A simple gift?

Mora’s day started like any other. She flung open the balcony doors and stepped out to greet the new day. There was a slight mist in the air, a coldness to suggest the moving of seasons. “Good morning, my friends!” She said brightly and stooped to look at the pots of flowers and plants which still grew outside her door. She crouched beside them and let her fingers gently stroke across their leaves as she hummed softly. A robin flew down to her work table and watched the fairy, head cocked to one side. He saw how the fairy’s fingertips seemed to glow as she worked, the sparkling glow flowing gently to the edge of the leaves.

Mora saw him and stood up silently, smiling and bowing to him. “Good morning to you too, my red-vested friend.” Her attention was taken by the calls of the gulls from the harbour. She took two steps of run and sprang into the air, her wings carrying her slight frame in pursuit of them. “Wait for me!” Giggling the fairy chased after them, the strong gusts of salty air taking her voice as she called to them, wondering if today would be the day she saw Tal’s ship in the harbour. She swooped alongside the ship there, but it was not his. Her spirits dipped, but for a moment as something shining caught her attention. She saw the door open to the infirmary and smiled as she saw Morgause step out, talking to Nonny. She was fond of Morgause, but the sight of Nonny reminded her of the shells of men still under the nurse’s care. She frowned a little and banked flying over the walls and out into the surrounding countryside.

Flying low, the fairy giggled as the dew from the grass and plants sprang up, showering her in a fine spray which reflected the colours of the rainbow in the morning sun. Her fingertips stroked the plants she flew, lifting her spirits to where her song burst from her lips. She chuckled as a stag lifted his head at the sound of her, tendrils of ivy caught in his antlers. She landed silently on one foot and swept effortlessly into a low bow. “Good morning to you, Forest Majesty.” The strange little fairy was well known to the stag and he took a step close to her, exhaling loudly and surrounding her in a cloud of sweet, warm breath. She reached out a hand to take the ivy from his antlers, but then tilted her head. “You know, I think that rather suits you. I think… you should keep it.” Her fingers touched the ivy, and as they did, it snaked tidily around the creature’s antlers.
Mora’s thoughts went back to the challenge at hand. She needed to do something to try and at least provide some temporary happiness to the men of the village. Better than her home-grown flowers, the few blooms she saw around her had lived their life in the magic-soaked soil of the natural woodlands. She busied herself with singing again as her fingers caressed and plucked a bunch of late flowering plants, mixed with autumn bejeweled twigs and leaves. She would not fly back to the village, she needed time to weave thoughts of joy and love into her gift. Her spirit lived not in the taking of happiness from others. She had seen enough from her sisters of what it was to awaken the unbridled passion and love in others, only to remove all trace of it and consign that unhappy creature to endless dark.

As Mora walked back to the village she sang a song to the flowers she carried, weaving smiles into each leaf and petal. Any who would look upon them would feel a flurry of warmth at the promise of a new day, the smile of wonder at suddenly chancing upon the sight of a fox picking its way carefully through the autumn landscape. The warming glow of each sunset would pick up the spirits, to be replaced by the joy of the sparkle of stars at night. Mora knew this gift would not help them for long, but she was sure what had befallen them was at the hands of her kin, and human or not, they had done nothing in her eyes to deserve something so cruel.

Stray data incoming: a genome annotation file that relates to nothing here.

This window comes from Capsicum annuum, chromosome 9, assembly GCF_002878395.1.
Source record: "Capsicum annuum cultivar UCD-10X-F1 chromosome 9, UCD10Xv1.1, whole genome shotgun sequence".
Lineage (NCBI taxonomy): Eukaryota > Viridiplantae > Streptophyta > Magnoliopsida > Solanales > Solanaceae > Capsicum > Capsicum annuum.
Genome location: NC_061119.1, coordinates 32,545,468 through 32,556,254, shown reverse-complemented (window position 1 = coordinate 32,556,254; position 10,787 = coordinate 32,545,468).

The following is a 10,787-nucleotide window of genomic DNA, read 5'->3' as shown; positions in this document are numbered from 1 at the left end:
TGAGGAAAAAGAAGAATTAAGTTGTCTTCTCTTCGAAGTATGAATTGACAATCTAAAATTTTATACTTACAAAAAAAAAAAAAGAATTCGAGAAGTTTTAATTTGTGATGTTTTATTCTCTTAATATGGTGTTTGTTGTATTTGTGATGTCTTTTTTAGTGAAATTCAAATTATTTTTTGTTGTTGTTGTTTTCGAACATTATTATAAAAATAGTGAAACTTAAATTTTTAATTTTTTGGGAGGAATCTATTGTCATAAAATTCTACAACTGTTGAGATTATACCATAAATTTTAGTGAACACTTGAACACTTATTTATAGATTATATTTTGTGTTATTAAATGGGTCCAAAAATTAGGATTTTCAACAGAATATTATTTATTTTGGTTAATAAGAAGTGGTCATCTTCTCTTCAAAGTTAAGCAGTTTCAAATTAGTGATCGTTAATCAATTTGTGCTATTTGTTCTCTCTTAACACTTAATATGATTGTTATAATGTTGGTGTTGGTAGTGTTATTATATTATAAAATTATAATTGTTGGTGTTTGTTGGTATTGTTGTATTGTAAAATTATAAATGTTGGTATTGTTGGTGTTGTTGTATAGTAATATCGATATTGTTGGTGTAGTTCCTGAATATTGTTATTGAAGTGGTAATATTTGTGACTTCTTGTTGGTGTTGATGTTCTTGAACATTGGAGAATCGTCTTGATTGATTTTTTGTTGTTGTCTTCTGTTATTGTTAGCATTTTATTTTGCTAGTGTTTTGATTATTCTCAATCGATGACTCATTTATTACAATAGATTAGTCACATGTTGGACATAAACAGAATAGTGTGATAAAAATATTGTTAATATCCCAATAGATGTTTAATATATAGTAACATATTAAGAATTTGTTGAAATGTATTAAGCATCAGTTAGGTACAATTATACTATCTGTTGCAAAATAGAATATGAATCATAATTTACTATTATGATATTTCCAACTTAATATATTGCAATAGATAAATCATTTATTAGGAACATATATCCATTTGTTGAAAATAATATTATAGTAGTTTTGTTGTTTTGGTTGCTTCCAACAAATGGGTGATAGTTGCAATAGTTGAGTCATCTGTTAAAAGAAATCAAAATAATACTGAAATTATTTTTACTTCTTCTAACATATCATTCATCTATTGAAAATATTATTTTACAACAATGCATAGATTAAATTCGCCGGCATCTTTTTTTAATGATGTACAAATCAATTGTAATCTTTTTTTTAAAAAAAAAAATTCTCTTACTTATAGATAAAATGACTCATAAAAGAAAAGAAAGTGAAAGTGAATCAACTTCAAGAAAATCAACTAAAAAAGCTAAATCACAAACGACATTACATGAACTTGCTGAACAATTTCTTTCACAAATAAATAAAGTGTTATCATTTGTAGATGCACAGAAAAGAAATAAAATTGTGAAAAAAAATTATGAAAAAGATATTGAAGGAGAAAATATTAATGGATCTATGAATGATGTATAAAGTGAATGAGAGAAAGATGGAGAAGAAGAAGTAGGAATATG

The fairy paused as she reached the bridge which led to the village. Her curiosity was taken by the shelter built against the hillside. She had never seen anyone there, but felt sure someone lived there. She smiled to herself, she had plenty in her bunch to spare, and selected a slender twig which bore both russet leaves and scarlet berries. She lifted to the air a little and flew silently to the hut, placing the single branch outside the door, before floating back to the bridge.

She then made her way back across the bridge and smiled up at the guards on the gate. “Tis good to see you looking more… yourself” said one, as he smiled down at the small fairy. Mora couldn’t help but grin back at him. It was the first time one had shown her anything more than simple tolerance. Perhaps her actions in the battle had not gone unnoticed.

“Thank you… guard? ” came her voice, for she had no idea of his name. She smiled and looked from one to the other as she stepped through the gateway and headed for the infirmary.

She pushed open the door to the infirmary and smiled as the scents of herbs and the warmth of the room hit her. Nonny smiled brightly at her, always pleased to see the cheerful creature and sharing something of Morgause’s kindness towards the fairy. “Good day to you, Nonny!” Mora said, holding out her bouquet of autumn warmth to the nurse. “I thought these might… help cheer the place a little.”

It had been a long night for the nurse, but she smiled politely at the tattered bunch of weeds and twigs offered to her by the fairy, thinking to herself that they wouldn’t last long and she would be able to get rid of them. As she held them in her hand though, she couldn’t help but look at them, the deep colours lifting her heart and making her smile. “Why, why… they are beautiful!” the woman exclaimed, and wasted no time in finding a container of water to hold them, happy and renewed in her energies.


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